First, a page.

A tribute to Gurudev
May 7, 2009 marked the 148th birth anniversary of Rabindranath Tagore. His depiction of his cultural and social milieu not only talked about the existing problems but offered practical solutions to them. Here’s an insight into the artist that many generations have revered and looked up to.art and culture Updated: May 08, 2009 12:15 IST
May 7, 2009 marks the 148th birth anniversary of Rabindranath Tagore.
Tagore continues to be as popular today as he was in his own time. The reason perhaps is very simple. The man was far ahead of his times. His portrayal of women is encouraging, to say the least.
His depiction of his cultural and social milieu not only talked about the existing problems but offered practical solutions to them. He was a modern man.
Rabindranath Tagore is known fondly by the sobriquet Gurudev. He was a poet, visual artist, playwright, novelist, educationist, social reformer, nationalist, business-manager and composer whose works reshaped Bengali literature and music in the late 19th and early 20th centuries. He became Asia's first Nobel laureate when he won the 1913 Nobel Prize in Literature.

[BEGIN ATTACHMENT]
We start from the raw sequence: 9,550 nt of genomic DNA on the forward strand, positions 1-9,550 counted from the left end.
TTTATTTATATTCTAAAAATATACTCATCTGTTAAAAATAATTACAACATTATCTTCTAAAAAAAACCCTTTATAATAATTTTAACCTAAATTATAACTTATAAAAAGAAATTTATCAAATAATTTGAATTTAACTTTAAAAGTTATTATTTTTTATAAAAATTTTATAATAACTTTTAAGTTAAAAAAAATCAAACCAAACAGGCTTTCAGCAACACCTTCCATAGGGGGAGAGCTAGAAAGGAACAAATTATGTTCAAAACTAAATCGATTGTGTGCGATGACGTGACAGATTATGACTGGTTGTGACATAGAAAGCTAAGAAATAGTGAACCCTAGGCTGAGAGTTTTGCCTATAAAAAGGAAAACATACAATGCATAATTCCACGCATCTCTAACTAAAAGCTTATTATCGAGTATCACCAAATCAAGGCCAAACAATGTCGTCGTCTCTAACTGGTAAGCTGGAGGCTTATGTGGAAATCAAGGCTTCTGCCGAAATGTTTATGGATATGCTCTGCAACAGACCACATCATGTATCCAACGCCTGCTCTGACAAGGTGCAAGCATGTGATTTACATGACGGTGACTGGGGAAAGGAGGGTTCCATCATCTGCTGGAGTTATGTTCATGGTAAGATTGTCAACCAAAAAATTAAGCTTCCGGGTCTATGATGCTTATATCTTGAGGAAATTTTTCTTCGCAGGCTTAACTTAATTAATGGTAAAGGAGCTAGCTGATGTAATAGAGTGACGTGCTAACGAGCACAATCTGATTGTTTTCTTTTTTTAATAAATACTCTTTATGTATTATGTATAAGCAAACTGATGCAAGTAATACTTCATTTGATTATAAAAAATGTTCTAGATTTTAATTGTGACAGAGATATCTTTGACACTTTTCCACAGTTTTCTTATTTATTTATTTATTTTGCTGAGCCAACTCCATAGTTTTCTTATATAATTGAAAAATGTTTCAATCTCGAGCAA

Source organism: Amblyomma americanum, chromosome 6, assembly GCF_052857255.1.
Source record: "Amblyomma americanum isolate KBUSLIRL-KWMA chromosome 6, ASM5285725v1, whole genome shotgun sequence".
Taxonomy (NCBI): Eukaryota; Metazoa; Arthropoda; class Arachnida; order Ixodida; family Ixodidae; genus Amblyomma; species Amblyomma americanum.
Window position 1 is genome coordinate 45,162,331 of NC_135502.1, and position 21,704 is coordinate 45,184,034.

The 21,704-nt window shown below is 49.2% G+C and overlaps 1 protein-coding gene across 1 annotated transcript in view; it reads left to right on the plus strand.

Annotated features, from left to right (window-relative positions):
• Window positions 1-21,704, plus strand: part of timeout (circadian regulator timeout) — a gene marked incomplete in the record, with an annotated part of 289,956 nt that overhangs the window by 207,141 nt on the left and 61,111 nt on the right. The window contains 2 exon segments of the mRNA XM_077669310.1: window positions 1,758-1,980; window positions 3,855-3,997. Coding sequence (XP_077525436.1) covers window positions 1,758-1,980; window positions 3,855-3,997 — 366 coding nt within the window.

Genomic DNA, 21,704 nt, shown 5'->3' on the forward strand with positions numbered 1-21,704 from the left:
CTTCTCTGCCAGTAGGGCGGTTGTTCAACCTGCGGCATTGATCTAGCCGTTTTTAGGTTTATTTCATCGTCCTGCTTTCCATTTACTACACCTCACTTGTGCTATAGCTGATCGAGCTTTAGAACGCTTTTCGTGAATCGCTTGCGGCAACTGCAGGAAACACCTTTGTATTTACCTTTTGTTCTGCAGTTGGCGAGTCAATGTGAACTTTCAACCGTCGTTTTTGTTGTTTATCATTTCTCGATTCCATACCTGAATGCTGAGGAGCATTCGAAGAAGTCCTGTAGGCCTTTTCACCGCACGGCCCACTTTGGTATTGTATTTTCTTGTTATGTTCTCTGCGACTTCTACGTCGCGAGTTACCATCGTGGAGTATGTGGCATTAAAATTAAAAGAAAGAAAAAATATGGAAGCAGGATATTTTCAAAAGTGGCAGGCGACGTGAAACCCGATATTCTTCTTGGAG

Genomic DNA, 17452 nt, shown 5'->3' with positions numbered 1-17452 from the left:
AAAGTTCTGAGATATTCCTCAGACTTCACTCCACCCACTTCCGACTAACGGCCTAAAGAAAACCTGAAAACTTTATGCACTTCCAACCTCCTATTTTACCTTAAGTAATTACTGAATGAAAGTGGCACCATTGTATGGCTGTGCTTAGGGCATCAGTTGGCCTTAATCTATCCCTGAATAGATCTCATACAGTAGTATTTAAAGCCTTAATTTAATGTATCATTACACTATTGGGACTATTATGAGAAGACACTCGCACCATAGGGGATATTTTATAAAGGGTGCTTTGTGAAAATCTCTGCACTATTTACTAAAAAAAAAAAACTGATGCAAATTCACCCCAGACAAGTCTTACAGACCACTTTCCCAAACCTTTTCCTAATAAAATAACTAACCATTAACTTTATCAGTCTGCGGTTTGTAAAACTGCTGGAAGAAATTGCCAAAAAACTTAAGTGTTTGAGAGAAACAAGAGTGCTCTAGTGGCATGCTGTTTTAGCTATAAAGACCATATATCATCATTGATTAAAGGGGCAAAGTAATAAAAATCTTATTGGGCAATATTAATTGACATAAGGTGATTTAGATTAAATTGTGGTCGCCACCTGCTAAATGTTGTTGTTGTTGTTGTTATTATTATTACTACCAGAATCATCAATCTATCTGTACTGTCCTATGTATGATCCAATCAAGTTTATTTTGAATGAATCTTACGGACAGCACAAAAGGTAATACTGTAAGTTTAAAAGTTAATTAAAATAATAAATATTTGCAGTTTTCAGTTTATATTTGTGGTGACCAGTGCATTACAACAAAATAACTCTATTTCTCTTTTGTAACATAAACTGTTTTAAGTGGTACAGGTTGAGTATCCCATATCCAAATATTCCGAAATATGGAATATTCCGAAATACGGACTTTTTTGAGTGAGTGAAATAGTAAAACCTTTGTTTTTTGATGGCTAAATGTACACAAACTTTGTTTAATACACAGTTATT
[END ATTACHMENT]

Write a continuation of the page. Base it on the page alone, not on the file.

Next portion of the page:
Tagore was a precocious child as he wrote poems first at the age of eight. At sixteen, he published his first substantial poetry under the pseudonym Bhanushingho ("Sun Lion") and wrote his first short stories and dramas in 1877.
In his youth he protested strongly against the British and gave his support to the Indian Independence Movement. Tagore's life work endures, in the form of his poetry and the institution he founded - Visva-Bharati University.
Gitanjali (Song Offerings), Gora (Fair-Faced), and Ghare-Baire (The Home and the World) are some of his best-known works.
Tagore was also a cultural reformer who modernised Bengali art by rejecting strictures binding it to classical Indian forms. Two songs from his canon are now the national anthems of Bangladesh and India: the Amar Shonar Bangla and the Jana Gana Mana respectively.